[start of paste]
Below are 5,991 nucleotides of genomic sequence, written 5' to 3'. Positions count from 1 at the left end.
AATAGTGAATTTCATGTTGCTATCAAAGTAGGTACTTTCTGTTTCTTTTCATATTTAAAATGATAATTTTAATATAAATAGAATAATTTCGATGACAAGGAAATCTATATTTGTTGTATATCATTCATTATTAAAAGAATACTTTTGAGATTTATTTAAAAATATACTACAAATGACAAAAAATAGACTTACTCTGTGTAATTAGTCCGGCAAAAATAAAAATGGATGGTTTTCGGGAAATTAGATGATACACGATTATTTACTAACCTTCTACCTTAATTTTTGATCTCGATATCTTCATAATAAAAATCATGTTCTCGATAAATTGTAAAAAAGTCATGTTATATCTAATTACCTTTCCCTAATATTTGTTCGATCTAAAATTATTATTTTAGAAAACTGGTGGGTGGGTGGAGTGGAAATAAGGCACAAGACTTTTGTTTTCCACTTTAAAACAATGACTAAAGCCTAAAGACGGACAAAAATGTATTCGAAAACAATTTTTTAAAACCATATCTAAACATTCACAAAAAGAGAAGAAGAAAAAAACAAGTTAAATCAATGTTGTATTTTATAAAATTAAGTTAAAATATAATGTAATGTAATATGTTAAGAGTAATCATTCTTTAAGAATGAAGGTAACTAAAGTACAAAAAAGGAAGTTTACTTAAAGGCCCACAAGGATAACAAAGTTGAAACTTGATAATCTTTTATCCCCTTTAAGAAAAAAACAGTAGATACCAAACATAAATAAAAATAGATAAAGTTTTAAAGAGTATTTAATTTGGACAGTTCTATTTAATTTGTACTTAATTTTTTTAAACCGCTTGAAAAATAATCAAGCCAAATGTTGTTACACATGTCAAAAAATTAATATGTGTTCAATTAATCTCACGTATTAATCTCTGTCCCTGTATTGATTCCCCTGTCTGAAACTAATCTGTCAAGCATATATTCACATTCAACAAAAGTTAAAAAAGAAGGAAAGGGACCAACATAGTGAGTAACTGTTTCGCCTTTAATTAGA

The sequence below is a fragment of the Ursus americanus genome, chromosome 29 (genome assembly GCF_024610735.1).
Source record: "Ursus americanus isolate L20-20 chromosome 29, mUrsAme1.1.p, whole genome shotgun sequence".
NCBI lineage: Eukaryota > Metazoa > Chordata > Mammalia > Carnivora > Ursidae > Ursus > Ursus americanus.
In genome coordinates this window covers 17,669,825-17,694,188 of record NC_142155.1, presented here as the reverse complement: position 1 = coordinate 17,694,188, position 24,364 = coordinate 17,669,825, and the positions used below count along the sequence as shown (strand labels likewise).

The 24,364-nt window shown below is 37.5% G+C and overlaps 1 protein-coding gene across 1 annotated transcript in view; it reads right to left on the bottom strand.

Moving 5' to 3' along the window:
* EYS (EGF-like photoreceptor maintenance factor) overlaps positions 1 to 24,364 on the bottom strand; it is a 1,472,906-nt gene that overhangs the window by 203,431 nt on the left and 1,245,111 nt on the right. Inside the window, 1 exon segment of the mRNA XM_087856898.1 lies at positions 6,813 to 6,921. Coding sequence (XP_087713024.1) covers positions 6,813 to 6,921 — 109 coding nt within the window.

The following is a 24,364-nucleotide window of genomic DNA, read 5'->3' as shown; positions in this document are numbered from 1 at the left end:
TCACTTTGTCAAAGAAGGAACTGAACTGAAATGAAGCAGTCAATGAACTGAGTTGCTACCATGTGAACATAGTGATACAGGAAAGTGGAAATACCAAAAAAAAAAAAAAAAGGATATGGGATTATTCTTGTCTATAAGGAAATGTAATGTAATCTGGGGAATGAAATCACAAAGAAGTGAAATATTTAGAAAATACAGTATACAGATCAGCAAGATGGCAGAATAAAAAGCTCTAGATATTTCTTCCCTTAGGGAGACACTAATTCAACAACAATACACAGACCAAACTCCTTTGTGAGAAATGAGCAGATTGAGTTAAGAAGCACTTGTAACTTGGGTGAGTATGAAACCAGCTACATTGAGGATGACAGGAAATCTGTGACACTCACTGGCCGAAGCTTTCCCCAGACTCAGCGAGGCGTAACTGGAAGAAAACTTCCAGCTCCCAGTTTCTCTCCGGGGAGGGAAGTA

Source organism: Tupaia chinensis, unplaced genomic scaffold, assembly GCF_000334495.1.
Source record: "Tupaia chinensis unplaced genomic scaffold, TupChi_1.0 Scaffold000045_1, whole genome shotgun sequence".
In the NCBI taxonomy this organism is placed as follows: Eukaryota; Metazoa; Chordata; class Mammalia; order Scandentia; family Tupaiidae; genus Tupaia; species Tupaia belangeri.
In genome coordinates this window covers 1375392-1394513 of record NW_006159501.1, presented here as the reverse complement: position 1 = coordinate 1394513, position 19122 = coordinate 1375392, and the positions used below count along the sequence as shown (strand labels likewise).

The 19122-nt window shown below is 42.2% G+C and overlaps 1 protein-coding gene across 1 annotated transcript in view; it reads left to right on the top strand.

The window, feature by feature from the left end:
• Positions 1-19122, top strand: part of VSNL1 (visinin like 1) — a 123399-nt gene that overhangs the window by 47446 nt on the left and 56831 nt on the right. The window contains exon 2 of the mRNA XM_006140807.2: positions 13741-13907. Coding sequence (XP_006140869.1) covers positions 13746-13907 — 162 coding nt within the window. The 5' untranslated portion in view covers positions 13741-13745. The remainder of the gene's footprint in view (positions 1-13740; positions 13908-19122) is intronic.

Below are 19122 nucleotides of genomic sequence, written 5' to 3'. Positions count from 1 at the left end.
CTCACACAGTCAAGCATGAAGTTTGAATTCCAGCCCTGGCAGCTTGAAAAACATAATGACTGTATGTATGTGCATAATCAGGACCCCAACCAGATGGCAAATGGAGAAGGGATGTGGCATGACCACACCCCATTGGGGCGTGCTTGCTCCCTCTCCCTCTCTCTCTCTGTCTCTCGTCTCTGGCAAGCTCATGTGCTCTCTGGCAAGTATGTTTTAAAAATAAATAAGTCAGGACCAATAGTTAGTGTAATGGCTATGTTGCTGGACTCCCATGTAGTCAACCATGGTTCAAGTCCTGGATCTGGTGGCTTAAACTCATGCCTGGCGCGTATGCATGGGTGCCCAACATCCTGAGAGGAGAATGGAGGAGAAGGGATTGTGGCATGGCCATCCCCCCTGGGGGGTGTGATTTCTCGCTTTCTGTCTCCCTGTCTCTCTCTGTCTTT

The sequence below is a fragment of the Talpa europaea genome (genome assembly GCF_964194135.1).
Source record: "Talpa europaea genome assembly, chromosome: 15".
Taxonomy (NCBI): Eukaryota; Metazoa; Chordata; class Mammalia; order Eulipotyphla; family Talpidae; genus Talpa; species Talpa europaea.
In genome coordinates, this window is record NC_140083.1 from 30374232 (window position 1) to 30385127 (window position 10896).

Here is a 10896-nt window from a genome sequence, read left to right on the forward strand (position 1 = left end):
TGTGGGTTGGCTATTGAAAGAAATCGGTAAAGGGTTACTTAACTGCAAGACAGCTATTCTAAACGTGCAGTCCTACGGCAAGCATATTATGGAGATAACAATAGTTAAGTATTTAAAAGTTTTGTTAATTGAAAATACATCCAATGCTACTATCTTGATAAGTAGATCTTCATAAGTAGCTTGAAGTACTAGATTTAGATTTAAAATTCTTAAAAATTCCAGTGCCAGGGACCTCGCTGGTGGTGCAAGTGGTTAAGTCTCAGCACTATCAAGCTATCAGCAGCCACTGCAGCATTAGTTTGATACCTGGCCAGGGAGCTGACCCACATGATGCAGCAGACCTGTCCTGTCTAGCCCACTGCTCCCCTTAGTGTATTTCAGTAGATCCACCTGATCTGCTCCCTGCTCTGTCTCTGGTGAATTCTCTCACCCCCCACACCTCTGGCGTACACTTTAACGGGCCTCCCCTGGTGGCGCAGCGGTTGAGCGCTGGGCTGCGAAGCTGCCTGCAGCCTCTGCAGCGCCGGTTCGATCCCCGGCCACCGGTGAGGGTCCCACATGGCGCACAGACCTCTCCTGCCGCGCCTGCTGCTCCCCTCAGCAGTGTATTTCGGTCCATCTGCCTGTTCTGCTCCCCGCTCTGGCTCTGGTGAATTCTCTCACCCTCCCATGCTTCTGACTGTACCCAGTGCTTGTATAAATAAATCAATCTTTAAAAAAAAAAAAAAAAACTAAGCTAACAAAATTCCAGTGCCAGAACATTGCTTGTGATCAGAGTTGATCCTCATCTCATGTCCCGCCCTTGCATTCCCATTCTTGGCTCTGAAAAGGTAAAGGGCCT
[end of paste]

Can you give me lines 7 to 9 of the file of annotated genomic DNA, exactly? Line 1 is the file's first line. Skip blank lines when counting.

The 24,364-nt window shown below is 37.5% G+C and overlaps 1 protein-coding gene across 1 annotated transcript in view; it reads right to left on the bottom strand.

Moving 5' to 3' along the window:
* EYS (EGF-like photoreceptor maintenance factor) overlaps positions 1 to 24,364 on the bottom strand; it is a 1,472,906-nt gene that overhangs the window by 203,431 nt on the left and 1,245,111 nt on the right. Inside the window, 1 exon segment of the mRNA XM_087856898.1 lies at positions 6,813 to 6,921. Coding sequence (XP_087713024.1) covers positions 6,813 to 6,921 — 109 coding nt within the window.